Climate change, or the assertion that man-made carbon emissions are to blame for significant changes in the Earth’s atmosphere and climate, is an issue as polarizing as it is partisan. Environmentalists scorn skeptics as “deniers,” while skeptics have dubbed their activist counterparts “alarmists.” On one side, there is a call to action, and on the other, deep skepticism. In recent years, we’ve seen incomparably destructive wildfires in Australia and the US, stronger and stronger hurricanes, record-breaking heatwaves, and rampant flooding and tornadoes. So, should we act now, or question the urgency of the threat of climate change?
Let’s explore arguments for both.
Arguments for action
Some climate change skeptics might have ulterior motives.
Anti-climate-change positions, whether by scientists, policymakers or commentators, often have dubious ties to the fossil fuel industry. Consider Texas senator Ted Cruz’s past contention that climate change is a ruse to help big-government politicians seize more power. Now, consider his claim in light of the $25 million in donations he was given in 2016 when running for president by energy-backed super-PACs. The republicans are not alone in taking money from fossil fuel companies. The Democratic National Committee has also accepted donations from such companies. The energy industry wins much from paying for the support of statesmen and scientists. But the US aside, globally, governments spend $500 billion on subsidies for fossil fuels that contribute to global warming.
Taking care of the world and the creatures in it is a sacred stewardship endowed to humankind alone.
The consequences of climate change are already in full swing in the natural world, as evidenced by the destruction of several ecosystems and the extinction of species. Recent record-breaking heat waves and forest fires, as well as lack of rain in various countries around the world are likely products of human carelessness. Humanity’s oldest texts have stressed man’s responsibility to safeguard the world in which he lives. Genesis 1:26-27 tells us: “Let [man] rule over the fish of the sea and over the birds of the sky and over the cattle and over all the earth.” Here, man is assigned custodianship of the Earth and its creatures. If God’s great variety of species and ecosystems are to be preserved, it must be up to man to preserve them.
Commitment to emissions reduction is worldwide.
The Paris Agreement, an initiative that commits countries to lower their carbon emissions through voluntary measures, has garnered more multilateral support than any previous UN initiative. After the US announced its intention to pull out of the Agreement in 2017, President Joe Biden rejoined it in 2021, renewing America’s role in fighting climate change. As part of the agreement, 197 countries have promised to cut greenhouse gas emissions to net zero by 2050, showing a sign of solidarity in trying to prevent and/or counter the potentially disastrous effects of climate change. Can it be that nearly every other leader/country on the planet is wrong?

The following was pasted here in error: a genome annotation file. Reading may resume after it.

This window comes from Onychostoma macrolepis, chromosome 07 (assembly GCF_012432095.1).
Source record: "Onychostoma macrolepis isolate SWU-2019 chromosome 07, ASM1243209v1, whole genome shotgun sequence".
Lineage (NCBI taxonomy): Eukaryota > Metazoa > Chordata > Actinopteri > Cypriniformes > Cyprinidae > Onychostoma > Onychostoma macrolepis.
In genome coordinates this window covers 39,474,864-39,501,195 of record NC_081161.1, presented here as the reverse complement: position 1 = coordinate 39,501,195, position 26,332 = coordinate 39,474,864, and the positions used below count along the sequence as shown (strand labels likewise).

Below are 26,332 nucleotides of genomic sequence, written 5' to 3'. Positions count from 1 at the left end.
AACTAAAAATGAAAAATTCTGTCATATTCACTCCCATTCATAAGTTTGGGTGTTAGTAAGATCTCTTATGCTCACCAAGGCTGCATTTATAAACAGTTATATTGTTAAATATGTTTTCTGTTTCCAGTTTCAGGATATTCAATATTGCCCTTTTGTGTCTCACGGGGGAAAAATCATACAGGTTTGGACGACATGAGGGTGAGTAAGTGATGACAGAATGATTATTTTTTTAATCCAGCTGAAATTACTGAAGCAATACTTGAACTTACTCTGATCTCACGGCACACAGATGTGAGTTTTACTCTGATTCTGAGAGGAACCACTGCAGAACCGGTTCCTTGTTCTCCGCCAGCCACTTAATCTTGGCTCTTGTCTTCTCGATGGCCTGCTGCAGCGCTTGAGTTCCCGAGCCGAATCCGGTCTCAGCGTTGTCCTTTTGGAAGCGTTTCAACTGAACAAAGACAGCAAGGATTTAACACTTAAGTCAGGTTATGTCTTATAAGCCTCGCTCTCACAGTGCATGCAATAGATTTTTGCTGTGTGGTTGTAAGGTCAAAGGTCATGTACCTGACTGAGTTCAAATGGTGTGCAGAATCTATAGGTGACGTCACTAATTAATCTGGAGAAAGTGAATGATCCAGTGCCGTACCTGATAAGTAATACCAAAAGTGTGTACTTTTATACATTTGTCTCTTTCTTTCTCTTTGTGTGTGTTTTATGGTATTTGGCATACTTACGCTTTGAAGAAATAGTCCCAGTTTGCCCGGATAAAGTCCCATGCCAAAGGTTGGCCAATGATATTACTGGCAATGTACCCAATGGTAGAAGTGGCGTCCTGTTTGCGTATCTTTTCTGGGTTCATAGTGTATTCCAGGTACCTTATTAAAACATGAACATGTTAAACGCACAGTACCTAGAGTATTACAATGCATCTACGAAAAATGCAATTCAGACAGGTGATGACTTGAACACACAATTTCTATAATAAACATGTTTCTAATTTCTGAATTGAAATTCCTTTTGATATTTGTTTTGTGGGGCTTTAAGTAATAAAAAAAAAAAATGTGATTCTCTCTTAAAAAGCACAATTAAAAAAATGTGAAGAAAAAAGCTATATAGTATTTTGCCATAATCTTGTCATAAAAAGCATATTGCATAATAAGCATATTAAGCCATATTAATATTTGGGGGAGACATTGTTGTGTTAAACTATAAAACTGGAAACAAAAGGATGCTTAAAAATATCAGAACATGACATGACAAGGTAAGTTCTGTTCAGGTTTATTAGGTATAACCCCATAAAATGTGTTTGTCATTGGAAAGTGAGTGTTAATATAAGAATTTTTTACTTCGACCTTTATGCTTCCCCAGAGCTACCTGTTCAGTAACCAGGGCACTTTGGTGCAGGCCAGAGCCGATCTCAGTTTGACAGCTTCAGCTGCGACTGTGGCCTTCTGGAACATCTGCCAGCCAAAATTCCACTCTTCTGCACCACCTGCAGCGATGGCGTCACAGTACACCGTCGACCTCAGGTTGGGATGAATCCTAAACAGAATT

Arguments for skepticism
Climate change legislation may be too severe.
Sweeping government regulations, spending billions on green infrastructure, erasing the fossil fuels industry (and thereby, the jobs of countless average Joes), and cow-towing to international coalitions all have the potential to challenge American autonomy and stint its economic growth. The US Congressional Budget Office predicts significant disruptions in the economy to accompany policies set to counter climate change if put into action. With an estimated 270,000 energy jobs at stake, it’s important to insist that policy be proportional to the actual risk of climate change.
The ubiquitous “97% consensus in the scientific community” statistic is not entirely straightforward.
A large number of news articles in the past referenced a “97% consensus” among scientists that climate change was indeed attributable to man. The scientific community and the public seemed to have taken this number at its face value; few attempts were made to recreate the results and one survey that did try reported distinctly different findings. The author of the 97% survey admitted that his goal was to narrow the “consensus gap” in a way that would encourage speedy legislation. So, if no one is double-checking the consensus statistics, how can we be sure that it is right to act upon its assumptions?
Sometimes scientists get it wrong.
Who remembers the population explosion? The population explosion was posited by a Stanford University biologist who claimed in the late 1960s that the Earth’s predicted rapid population growth in the 1970s and 1980s would lead to mass famine and carnage. Believers advocated for broad public action, including taxes on children and compulsory birth control. Small families became en vogue in America, and in a more extreme answer to this perceived problem, 8 million sterilizations were performed in India. In the end, there was no food crisis; food security dramatically increased in the 1980s, but it was too late for the thousands of Indian women who would never bear children. This is a clear example of how sometimes even scientists get things wrong.
The Bottom Line: To the extent that species and habitats are being destroyed, and public trust and safety are being eroded by special interests, man has a moral imperative to intervene in these processes. That being said, it’s always important to temper our actions with the knowledge that nothing is 100%, and skepticism is a useful tool for attaining balanced solutions. Given that it is our planet in question, where do you stand on climate change?